There was no doubt about Buckley’s view either, but either his great literary range made him an unusual conservative. Whereas Mailer looked for a God in his own image, Buckley confirmed it was the triune God who made us in His image. In that, Buckley was orthodox; yet that is why, when the summation is complete, Buckley is the more certain, the more meaningful and trustworthy writer of the two.                                                        

It was around that time, 1977, that Buckley’s hour with me began, when I began to like his logic more than Mailer’s sensation. Like Mailer, Buckley used TV. The Oxford style debates he set up were televised on PBS. (Some irony in that!) The famous Panama Canal debates come to mind. Firing Line interviews came into my living room week after week. Buckley would interview the culturati, always the equal if not the superior to his guests. It was a pleasurable thing seeing those with leftist propensities bested. Not all the programs were confrontational. One of my favorite Firing Line episodes was with the fullbackean poet James Dickey. Both men obviously enjoyed each other and they smilingly concurred when the discussion of space travel led them to agreeably assert the earth dwelled in “a Homeric sky.” By the time I became a regular viewer hundreds of Firing Line interviews had already taken place. I realized I missed a lot, but one of the finest Buckley moments I didn’t miss. I was able to observe as it happened. This was his presentation of Aleksandr Solzhenitsyn, a seminal broadcast in which the great émigré gave a cosmic good versus evil dimension to the liberty-tyranny conflict of the cold war. Buckley essentially introduced the Russian writer to the west. That event, especially considering when it happened, may have had as much to do with the ascendancy of Reagan as anything else. If Mailer’s claim that he got JFK into the oval office is dubious, the claim–not one Buckley made for himself–that Buckley helped Reagan become president is not.

Whether it was a Black Panther, or a liberal New York congressional harridan, Buckley was unflappable. Buckley often slouched in his Firing Line chair as if signaling a disdain. Still ideological opponents, week after week, lined up to go on. I wonder now that if a Firing Line-like raconteur from the left had to interview his opposites today, could he find enough interviews to keep his show on for a year? And, also I wonder, if the criterion is dexterity with the spoken word, good writing credits, political savvy, familiarity with literature and history, could Buckley keep his show going today considering the dearth both on the left and right?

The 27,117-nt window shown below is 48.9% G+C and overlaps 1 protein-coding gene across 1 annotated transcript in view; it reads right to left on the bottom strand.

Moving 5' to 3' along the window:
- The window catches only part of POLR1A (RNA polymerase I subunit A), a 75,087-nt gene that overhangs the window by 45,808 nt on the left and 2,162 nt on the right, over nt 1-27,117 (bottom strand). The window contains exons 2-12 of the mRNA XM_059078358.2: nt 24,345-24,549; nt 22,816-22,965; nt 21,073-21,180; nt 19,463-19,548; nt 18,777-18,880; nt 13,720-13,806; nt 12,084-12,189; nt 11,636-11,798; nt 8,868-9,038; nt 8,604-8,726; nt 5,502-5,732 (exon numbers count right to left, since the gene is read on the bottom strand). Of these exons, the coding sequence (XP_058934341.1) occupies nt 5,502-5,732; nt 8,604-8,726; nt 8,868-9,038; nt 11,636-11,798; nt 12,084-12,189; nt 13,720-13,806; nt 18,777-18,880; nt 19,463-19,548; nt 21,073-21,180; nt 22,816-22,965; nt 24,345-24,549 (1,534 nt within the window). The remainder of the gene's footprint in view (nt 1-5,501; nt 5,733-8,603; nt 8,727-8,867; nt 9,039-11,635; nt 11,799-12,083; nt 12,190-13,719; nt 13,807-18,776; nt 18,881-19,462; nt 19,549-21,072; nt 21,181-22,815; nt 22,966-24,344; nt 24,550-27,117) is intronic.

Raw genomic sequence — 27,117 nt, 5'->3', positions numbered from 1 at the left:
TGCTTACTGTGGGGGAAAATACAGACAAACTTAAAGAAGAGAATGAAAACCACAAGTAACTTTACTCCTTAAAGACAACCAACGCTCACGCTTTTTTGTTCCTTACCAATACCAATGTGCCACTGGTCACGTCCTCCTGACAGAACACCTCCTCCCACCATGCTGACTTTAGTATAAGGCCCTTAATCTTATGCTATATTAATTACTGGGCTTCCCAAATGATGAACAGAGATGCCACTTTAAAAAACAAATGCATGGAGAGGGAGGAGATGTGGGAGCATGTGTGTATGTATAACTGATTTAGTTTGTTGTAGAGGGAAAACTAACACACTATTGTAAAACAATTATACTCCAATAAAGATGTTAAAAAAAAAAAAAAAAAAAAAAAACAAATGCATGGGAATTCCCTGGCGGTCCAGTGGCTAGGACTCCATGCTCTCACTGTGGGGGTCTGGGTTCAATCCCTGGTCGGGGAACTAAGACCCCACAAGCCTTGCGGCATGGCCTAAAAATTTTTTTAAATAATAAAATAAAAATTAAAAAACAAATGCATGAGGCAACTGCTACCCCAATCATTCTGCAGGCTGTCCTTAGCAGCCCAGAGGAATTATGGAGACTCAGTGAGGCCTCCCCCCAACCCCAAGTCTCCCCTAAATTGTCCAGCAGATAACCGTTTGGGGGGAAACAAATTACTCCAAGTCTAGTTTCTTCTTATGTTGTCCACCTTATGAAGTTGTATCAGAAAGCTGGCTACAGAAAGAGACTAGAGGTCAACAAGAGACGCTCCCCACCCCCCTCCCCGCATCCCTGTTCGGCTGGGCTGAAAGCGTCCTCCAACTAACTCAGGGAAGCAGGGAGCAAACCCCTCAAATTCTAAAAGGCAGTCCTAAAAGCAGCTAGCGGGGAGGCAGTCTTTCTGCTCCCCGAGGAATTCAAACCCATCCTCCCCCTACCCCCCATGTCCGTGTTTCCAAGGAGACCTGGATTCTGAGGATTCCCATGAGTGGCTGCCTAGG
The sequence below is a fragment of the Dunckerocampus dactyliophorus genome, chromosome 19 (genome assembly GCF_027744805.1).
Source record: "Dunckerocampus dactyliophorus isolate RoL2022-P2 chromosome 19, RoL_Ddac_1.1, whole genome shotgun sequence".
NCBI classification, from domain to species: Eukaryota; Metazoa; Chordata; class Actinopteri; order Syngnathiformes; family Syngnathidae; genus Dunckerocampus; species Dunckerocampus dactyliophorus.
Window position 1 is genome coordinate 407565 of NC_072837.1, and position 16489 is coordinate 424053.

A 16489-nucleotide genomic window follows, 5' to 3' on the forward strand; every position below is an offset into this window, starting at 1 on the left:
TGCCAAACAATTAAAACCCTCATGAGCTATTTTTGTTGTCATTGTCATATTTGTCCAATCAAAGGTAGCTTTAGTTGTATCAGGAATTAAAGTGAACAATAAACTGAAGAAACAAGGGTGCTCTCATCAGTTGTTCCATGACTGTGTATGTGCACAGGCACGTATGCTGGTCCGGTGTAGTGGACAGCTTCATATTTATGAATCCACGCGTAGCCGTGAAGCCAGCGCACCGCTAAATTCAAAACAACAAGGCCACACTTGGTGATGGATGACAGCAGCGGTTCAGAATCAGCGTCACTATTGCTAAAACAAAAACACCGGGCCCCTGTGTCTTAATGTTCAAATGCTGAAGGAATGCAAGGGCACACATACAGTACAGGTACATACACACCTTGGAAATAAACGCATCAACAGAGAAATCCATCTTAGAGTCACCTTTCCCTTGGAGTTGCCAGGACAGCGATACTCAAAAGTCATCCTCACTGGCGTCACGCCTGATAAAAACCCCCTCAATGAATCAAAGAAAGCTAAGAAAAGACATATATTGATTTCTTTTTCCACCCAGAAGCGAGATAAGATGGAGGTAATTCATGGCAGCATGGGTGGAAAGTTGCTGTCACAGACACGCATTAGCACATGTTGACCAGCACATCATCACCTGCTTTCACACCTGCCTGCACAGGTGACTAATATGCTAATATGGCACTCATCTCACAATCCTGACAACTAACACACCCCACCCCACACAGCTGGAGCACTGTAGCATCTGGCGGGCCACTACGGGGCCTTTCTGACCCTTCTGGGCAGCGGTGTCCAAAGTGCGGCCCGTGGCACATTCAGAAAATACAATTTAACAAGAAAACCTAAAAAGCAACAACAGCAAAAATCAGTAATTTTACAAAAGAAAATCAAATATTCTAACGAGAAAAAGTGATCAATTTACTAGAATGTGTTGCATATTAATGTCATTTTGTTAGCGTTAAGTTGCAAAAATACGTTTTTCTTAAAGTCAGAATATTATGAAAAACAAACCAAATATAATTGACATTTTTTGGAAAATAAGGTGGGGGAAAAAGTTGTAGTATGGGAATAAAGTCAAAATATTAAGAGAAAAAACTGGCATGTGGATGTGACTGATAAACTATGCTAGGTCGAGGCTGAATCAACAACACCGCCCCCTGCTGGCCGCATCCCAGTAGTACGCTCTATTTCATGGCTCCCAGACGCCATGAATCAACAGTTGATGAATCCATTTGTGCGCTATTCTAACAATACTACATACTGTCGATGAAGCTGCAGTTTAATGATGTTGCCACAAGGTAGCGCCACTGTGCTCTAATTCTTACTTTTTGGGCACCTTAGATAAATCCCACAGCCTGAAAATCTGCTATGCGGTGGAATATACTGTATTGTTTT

Mailer was on Firing Line a number of times. In ’68, at the very moment I was discovering their work, these two men were actually going at it one on one on TV. The index of Firing Lines indicate Mailer sat opposite Buckley specifically to discuss The Armies of the Night during an airing that November. Subsequently, Mailer had additional bookings with Buckley; and though I did not see any of them, I can imagine Mailer took on the persona of the literary boxer, ready to exchange intellectual punches, but Buckley was the kind of debater that was patient with his literary rapier, and I can see him waiting for the unprotected belly of an idea—and then the thrust. And maybe it is a truism that he who controls the metaphor always wins. I can imagine literary combat, but I can’t imagine a meeting of talents like that again.

Both wrote until the end. And Mailer stayed public, letting us witness on C-Span Book TV with his book about young Hitler, that at the close he was still seeking the secular source of existential clarity and was still sure that God had not finalized his own. I like to hope that God gave Mailer a few points for trying. Buckley became less public, and I like to think that at his close he disagreed with Dylan Thomas and went gentle into that good night.

The Spec 5 writes on politics, culture and philosophy for The International Chronicles